Letter from Europe

Category: Seasons

About this blog

Our Letter from Europe is published about once a month and reports on issues of culture and travel.

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Issue no. 2021/6

Lenten cod

Across southern Europe, and most particularly in Portugal, it is the season for bacalhau - the salted, dried cod which is a staple in the Portuguese diet. This much sought after version of cod is a strong Lenten tradition in many Catholic countries.

Issue no. 2021/1

Breaking the Ice

This weekend sees the annual ritual of the opening of the ice in anticipation of the Orthodox Feast of the Theophany on Tuesday. Often this is done by creating a hole in the shape of a cross, allowing the faithful to totally immerse themselves in icy waters.

Issue no. 2020/13

Travels with Saint Paul

Even if you don’t have a thread of religious fibre in your body, try reading the Acts of the Apostles, and see what you make of it as a travel narrative. You may want to have a good atlas of the ancient world to hand as you follow Paul on his meandering itinerary through Lystra and Phrygia to Mysia and beyond.

Issue no. 2020/11

A Taste of Heaven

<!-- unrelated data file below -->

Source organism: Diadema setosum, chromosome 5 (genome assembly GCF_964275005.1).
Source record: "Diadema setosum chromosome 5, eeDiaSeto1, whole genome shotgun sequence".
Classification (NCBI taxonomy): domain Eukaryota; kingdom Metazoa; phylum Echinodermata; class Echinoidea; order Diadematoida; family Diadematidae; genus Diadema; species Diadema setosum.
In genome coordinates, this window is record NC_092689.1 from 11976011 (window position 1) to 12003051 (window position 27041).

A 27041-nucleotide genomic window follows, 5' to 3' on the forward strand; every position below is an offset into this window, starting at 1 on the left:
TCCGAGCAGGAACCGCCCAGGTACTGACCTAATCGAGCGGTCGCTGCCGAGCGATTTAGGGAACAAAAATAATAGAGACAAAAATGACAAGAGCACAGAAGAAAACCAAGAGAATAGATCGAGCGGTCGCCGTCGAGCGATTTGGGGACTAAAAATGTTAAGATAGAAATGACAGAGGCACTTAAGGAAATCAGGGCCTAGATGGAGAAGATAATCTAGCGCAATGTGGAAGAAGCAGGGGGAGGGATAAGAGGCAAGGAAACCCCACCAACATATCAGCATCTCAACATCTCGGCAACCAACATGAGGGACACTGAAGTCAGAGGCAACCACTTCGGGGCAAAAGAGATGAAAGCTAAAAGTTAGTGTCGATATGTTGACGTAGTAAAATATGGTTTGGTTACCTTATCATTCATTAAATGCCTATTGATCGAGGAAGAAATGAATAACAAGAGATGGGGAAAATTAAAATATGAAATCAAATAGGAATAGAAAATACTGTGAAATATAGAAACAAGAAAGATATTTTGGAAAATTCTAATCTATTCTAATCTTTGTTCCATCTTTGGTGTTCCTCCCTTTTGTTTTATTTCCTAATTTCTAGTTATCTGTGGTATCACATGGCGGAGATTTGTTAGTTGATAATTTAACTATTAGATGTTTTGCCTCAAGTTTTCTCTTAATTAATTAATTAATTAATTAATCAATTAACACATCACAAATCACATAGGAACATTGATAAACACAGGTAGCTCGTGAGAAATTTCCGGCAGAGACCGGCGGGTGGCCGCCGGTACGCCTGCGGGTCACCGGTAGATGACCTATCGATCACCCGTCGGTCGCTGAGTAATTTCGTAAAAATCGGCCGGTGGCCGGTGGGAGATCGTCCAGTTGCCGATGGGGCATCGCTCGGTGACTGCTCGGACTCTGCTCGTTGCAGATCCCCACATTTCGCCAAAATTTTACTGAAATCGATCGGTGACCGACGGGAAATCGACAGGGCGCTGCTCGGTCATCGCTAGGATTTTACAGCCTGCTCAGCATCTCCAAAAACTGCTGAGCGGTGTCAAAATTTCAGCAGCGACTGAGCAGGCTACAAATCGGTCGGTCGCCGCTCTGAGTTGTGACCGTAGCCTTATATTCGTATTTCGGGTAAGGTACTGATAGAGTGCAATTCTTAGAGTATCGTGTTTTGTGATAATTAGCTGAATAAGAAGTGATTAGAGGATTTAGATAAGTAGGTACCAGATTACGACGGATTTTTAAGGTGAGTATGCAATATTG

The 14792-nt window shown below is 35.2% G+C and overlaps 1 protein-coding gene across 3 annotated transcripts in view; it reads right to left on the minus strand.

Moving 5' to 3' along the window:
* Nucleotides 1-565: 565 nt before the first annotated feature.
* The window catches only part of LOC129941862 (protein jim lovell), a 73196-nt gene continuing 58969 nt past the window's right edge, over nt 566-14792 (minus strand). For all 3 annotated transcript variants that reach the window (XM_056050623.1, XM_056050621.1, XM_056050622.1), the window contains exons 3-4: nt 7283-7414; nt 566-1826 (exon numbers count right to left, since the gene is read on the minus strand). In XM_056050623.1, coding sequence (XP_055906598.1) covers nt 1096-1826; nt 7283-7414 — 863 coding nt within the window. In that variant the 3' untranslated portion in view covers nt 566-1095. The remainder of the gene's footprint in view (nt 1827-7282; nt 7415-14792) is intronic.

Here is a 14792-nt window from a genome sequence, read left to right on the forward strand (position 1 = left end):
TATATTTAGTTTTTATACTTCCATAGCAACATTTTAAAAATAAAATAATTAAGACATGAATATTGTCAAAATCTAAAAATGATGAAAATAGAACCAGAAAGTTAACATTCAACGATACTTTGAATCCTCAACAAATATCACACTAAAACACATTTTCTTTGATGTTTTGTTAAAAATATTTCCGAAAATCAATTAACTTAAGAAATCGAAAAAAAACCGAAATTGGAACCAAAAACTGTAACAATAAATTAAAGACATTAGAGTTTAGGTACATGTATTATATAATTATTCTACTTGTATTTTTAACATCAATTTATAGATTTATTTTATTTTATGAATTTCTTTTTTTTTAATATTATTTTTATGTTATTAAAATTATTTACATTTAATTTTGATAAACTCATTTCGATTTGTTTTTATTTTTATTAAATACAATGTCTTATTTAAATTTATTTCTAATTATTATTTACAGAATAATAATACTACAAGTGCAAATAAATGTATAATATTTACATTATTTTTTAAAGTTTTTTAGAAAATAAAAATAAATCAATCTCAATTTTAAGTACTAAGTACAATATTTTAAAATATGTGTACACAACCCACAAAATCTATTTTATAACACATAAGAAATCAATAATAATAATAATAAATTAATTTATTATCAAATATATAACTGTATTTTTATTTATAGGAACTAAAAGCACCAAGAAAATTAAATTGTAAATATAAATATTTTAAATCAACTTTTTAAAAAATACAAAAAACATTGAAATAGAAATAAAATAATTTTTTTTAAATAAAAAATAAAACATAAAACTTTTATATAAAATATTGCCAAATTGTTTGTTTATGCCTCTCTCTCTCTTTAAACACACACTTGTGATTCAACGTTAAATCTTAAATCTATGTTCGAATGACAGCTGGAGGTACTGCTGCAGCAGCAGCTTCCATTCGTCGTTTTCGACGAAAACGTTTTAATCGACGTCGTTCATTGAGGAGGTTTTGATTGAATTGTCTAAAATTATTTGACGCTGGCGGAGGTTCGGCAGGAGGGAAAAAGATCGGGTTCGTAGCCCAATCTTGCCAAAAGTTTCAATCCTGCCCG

Christianity is not especially sweet-toothed, though the Old Testament psalms do drip generously with honey. Shift to the New Testament and there are loaves, fishes, but not much by way of dessert. Yet by the 16th century, convents in Sicily and the Iberian Peninsula were very much into the business of producing sweets for sale to those living beyond the convent walls.

Issue no. 2018/6

Mind the ice

There was talk, as we all waited to leave the overnight ferry from Hoek van Holland in Harwich, as to whether there would be any trains. "It was like the blitz here last week," said one woman, who had evidently escaped the wild English weather by taking a weekend break in Rotterdam.

Issue no. 2018/5

Winter games on a soft border

Winter skating on the River Doubs, which marks the frontier between France and Switzerland, is a common seasonal pastime in the Jura region. As Switzerland and France are both party to the Schengen Agreement, this is a classic "soft" border, one which people can freely move across without let or hindrance.

Issue no. 2018/2

Barra connections

Islands breed patience – among both the living and the dead. Especially in mid-winter in Barra, when the storms can be relentless. For us, however, there is a rare pleasure in being at the mercy of the elements. One feels connected with nature in a way which is harder to discern in Berlin.

Issue no. 2017/31

A time for birds

We have had still days over Christmas - even halcyon days for those who know their Greek mythology. It suited the rain geese. The birds are more commonly known as the red-throated diver. Elegant in water, but ungainly on land, the rain goose is feted for her ability to anticipate a coming storm.

Issue no. 2017/8

Thoughts for the 8th of March